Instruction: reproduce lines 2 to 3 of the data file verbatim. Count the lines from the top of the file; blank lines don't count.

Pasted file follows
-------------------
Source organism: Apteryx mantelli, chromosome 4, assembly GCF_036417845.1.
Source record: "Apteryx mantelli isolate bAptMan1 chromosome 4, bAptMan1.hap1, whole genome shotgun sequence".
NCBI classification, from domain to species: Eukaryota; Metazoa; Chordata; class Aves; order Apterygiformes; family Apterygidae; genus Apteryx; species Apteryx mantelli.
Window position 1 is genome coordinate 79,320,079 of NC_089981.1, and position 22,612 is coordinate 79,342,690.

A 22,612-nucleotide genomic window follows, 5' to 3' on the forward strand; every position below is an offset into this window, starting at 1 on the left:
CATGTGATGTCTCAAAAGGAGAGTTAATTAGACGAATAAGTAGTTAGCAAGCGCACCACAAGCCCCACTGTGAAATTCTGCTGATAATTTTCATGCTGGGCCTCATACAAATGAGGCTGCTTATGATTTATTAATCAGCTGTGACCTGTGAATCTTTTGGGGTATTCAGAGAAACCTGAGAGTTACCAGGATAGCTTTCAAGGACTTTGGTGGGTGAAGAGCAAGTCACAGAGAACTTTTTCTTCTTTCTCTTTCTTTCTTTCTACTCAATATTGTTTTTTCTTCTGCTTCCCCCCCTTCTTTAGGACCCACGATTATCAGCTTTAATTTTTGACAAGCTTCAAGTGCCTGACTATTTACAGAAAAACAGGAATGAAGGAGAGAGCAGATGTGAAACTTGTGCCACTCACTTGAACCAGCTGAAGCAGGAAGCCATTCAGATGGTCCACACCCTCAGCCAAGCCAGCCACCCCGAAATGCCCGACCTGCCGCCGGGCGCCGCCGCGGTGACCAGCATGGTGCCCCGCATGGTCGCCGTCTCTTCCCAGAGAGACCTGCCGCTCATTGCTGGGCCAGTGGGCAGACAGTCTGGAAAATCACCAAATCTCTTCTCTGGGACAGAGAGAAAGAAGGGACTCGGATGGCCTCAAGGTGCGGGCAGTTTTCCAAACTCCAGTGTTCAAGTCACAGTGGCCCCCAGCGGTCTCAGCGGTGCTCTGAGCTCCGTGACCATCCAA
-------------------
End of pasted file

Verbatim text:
Source record: "Apteryx mantelli isolate bAptMan1 chromosome 4, bAptMan1.hap1, whole genome shotgun sequence".
NCBI classification, from domain to species: Eukaryota; Metazoa; Chordata; class Aves; order Apterygiformes; family Apterygidae; genus Apteryx; species Apteryx mantelli.